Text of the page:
What do the author of The Future of Happiness, a senior director of autonomous driving ecosystems for NVDIA, and an 18-year-old high school student from Kansas all have in common? They all appeared recently at the first Emotion AI Summit, at the world-renowned MIT Media Lab.
Sponsored by emotion AI software development company, Affectiva, more than two dozen experts spoke on a variety of issues surrounding the burgeoning ability of AI to recognize human emotions. How will it affect our work, play, health, and yes, even our happiness and wellbeing?
Amy Blankson, the aforementioned author, spoke of testing 400—yes four hundred—different devices and apps to monitor mood, as part of her research on the future of happiness.
“The market is huge,” she asserts, “and it’s useful to have somebody who is knowledgeable to sort it out, to tell you what’s real and what’s useful.”
If that surprises you, consider Overland Park, Kansas high school senior, Erin Smith. She stood up in front of 300 business and technology thought leaders and presented with amazing confidence and authority. It’s not surprising she won a BioGenius award for her app that can read human expressions to predict Parkinson’s disease onset, years before overt symptoms appear.
But Affectiva co-founder Rosalind Picard summed it up the best. “I thought this was an inspiring day,” she said, “it brought together many of the people who are working hard to build the future of AI in a way that shows more respect for humanity.”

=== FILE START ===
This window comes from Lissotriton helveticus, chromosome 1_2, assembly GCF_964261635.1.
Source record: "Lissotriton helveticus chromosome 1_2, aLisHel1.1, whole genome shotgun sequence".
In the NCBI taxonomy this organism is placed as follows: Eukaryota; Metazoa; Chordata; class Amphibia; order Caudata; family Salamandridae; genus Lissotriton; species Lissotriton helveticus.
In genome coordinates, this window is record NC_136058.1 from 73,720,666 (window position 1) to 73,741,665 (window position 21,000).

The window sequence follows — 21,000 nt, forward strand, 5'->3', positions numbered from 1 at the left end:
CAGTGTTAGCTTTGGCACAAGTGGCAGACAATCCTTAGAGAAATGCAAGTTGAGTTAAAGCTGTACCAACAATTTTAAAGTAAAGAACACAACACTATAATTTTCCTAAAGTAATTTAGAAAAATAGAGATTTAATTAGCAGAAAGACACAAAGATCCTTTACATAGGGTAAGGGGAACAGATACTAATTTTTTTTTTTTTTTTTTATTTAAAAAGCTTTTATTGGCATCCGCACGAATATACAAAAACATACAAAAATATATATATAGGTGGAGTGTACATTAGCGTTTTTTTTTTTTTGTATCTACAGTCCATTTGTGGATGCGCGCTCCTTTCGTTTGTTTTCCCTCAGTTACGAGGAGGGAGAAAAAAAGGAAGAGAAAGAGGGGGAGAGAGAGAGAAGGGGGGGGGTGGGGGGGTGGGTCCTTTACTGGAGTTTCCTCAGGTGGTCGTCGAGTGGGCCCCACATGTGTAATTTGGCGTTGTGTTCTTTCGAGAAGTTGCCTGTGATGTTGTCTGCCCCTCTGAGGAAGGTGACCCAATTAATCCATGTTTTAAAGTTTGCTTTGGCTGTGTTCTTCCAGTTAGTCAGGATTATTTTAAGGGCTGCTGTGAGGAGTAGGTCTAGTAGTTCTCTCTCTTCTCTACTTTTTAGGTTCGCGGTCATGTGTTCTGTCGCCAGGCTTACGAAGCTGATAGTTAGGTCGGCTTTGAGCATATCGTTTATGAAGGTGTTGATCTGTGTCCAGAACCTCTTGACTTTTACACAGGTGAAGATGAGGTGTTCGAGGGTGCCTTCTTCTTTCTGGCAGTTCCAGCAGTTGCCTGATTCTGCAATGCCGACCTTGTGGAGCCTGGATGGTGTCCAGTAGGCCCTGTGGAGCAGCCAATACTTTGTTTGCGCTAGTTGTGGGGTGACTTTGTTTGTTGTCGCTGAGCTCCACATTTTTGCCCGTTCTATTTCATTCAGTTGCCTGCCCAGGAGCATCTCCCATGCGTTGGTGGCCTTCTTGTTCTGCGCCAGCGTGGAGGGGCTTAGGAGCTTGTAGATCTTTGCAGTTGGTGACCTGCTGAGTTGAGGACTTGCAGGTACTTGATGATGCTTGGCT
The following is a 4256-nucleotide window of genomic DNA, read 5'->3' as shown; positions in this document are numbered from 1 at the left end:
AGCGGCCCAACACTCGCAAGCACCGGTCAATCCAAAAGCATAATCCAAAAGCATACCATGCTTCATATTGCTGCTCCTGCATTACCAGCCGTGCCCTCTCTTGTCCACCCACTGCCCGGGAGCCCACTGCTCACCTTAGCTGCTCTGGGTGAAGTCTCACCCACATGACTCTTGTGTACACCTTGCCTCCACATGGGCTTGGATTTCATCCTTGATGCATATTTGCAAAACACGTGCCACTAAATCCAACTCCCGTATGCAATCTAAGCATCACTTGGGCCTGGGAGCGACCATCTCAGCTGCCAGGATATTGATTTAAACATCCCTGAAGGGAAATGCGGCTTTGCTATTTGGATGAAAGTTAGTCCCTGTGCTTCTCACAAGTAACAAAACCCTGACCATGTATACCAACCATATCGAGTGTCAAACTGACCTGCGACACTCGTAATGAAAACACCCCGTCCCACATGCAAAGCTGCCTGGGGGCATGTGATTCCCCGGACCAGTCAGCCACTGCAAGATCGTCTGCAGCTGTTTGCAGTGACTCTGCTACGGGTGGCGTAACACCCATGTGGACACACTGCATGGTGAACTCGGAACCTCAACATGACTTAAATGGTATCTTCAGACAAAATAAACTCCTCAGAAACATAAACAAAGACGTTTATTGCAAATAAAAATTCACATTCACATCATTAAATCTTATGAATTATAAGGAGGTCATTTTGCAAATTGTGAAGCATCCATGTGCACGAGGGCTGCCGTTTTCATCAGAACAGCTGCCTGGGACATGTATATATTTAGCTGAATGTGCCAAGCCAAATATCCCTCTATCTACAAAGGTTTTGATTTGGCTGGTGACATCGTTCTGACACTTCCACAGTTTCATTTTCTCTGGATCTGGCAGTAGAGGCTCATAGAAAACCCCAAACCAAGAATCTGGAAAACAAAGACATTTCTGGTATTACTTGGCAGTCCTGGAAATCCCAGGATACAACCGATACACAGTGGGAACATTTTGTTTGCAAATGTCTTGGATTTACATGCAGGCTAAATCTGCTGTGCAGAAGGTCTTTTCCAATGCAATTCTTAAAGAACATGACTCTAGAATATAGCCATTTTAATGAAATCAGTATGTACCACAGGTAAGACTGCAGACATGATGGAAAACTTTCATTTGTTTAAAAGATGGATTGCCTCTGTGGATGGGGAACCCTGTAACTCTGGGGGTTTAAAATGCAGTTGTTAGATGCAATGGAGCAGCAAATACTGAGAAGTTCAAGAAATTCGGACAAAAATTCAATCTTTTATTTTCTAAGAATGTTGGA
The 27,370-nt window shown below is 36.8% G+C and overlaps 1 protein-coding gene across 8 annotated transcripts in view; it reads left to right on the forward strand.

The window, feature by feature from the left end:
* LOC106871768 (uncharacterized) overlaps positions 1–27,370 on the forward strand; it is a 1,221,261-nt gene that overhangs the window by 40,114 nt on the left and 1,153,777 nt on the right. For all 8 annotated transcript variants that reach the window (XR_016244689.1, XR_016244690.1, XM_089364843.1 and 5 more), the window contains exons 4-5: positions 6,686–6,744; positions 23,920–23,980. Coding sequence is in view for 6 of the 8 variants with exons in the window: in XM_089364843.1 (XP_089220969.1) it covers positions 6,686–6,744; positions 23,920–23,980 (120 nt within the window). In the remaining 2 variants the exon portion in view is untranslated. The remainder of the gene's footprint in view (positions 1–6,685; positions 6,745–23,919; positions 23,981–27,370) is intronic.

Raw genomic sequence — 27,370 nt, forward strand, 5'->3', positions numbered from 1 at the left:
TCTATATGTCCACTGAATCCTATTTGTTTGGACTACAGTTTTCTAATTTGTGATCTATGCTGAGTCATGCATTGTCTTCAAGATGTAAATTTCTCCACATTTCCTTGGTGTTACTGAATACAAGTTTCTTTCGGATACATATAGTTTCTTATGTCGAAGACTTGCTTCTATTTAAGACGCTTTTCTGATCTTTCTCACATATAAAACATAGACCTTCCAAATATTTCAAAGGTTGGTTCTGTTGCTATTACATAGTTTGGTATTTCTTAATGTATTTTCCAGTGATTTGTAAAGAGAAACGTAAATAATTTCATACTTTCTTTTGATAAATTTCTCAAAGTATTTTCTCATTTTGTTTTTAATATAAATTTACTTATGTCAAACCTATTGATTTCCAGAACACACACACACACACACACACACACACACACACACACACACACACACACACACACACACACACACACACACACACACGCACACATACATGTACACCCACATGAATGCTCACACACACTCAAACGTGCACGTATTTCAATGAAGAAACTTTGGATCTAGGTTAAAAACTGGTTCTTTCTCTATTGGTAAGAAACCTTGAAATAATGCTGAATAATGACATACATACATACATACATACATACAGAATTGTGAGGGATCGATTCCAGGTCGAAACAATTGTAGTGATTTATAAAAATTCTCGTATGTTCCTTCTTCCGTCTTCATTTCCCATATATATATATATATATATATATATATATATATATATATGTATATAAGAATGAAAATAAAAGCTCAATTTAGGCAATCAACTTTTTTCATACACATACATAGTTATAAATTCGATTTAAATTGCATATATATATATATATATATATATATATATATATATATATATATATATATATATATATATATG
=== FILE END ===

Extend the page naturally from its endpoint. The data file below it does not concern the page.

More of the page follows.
Emotion AI Synthesis
Would you rather steal or starve? The answer to that existential question is obvious to any sane human being; just ask Jean Valjean. But Emoshape CEO and founder Patrick Levy-Rosenthal sees the question in a far different light than the protagonist of Les Miserables.
“By the end of this century,” Levy-Rosenthal asserts, “humans will talk more to sentient machines than to other humans.” For anything close to that to happen, artificial intelligence will need to do more than just identify human emotion. It will need to understand it, and output appropriate affective responses. For a question like steal or starve, it will need to understand the moral and emotional nuances involved in things like guilt and existential angst. And that’s just what Emoshape aims to do with its new EPU II chip (EPU=Emotion Processing Unit), which they tout as the world’s first emotion synthesis. They claim it can process 64 trillion emotional states in a fraction of a second, and provide that appropriate synthesis with 86% accuracy. I think I want one of those—that’s almost fast enough to figure out my wife.
This has been an excerpt from the Nov-Dec 2017 issue of the Age of Robots magazine.